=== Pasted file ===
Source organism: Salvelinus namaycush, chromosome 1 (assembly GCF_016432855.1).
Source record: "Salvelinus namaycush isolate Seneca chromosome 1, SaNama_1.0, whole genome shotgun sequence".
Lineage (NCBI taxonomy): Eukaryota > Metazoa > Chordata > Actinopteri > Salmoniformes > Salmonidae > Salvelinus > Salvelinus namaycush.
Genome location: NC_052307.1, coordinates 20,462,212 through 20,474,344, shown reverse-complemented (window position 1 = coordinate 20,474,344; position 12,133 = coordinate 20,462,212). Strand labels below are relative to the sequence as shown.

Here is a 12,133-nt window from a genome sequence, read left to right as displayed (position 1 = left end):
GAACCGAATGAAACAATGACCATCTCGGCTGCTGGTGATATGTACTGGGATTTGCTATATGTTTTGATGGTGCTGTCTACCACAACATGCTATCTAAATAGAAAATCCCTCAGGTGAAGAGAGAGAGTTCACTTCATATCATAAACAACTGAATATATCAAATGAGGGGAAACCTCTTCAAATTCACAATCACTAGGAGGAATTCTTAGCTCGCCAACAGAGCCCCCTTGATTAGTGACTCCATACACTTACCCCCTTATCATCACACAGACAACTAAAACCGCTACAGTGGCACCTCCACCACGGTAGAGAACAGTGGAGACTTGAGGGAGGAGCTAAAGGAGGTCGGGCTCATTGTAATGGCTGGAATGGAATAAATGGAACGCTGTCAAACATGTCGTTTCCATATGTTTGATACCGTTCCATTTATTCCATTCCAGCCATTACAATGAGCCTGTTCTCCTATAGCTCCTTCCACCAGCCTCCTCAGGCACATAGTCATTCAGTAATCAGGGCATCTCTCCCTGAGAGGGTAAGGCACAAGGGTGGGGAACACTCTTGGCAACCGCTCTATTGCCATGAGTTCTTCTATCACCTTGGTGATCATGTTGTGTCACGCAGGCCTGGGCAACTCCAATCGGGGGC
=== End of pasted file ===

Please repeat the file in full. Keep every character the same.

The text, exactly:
Source organism: Salvelinus namaycush, chromosome 1 (assembly GCF_016432855.1).
Source record: "Salvelinus namaycush isolate Seneca chromosome 1, SaNama_1.0, whole genome shotgun sequence".
Lineage (NCBI taxonomy): Eukaryota > Metazoa > Chordata > Actinopteri > Salmoniformes > Salmonidae > Salvelinus > Salvelinus namaycush.
Genome location: NC_052307.1, coordinates 20,462,212 through 20,474,344, shown reverse-complemented (window position 1 = coordinate 20,474,344; position 12,133 = coordinate 20,462,212). Strand labels below are relative to the sequence as shown.

Here is a 12,133-nt window from a genome sequence, read left to right as displayed (position 1 = left end):
GAACCGAATGAAACAATGACCATCTCGGCTGCTGGTGATATGTACTGGGATTTGCTATATGTTTTGATGGTGCTGTCTACCACAACATGCTATCTAAATAGAAAATCCCTCAGGTGAAGAGAGAGAGTTCACTTCATATCATAAACAACTGAATATATCAAATGAGGGGAAACCTCTTCAAATTCACAATCACTAGGAGGAATTCTTAGCTCGCCAACAGAGCCCCCTTGATTAGTGACTCCATACACTTACCCCCTTATCATCACACAGACAACTAAAACCGCTACAGTGGCACCTCCACCACGGTAGAGAACAGTGGAGACTTGAGGGAGGAGCTAAAGGAGGTCGGGCTCATTGTAATGGCTGGAATGGAATAAATGGAACGCTGTCAAACATGTCGTTTCCATATGTTTGATACCGTTCCATTTATTCCATTCCAGCCATTACAATGAGCCTGTTCTCCTATAGCTCCTTCCACCAGCCTCCTCAGGCACATAGTCATTCAGTAATCAGGGCATCTCTCCCTGAGAGGGTAAGGCACAAGGGTGGGGAACACTCTTGGCAACCGCTCTATTGCCATGAGTTCTTCTATCACCTTGGTGATCATGTTGTGTCACGCAGGCCTGGGCAACTCCAATCGGGGGC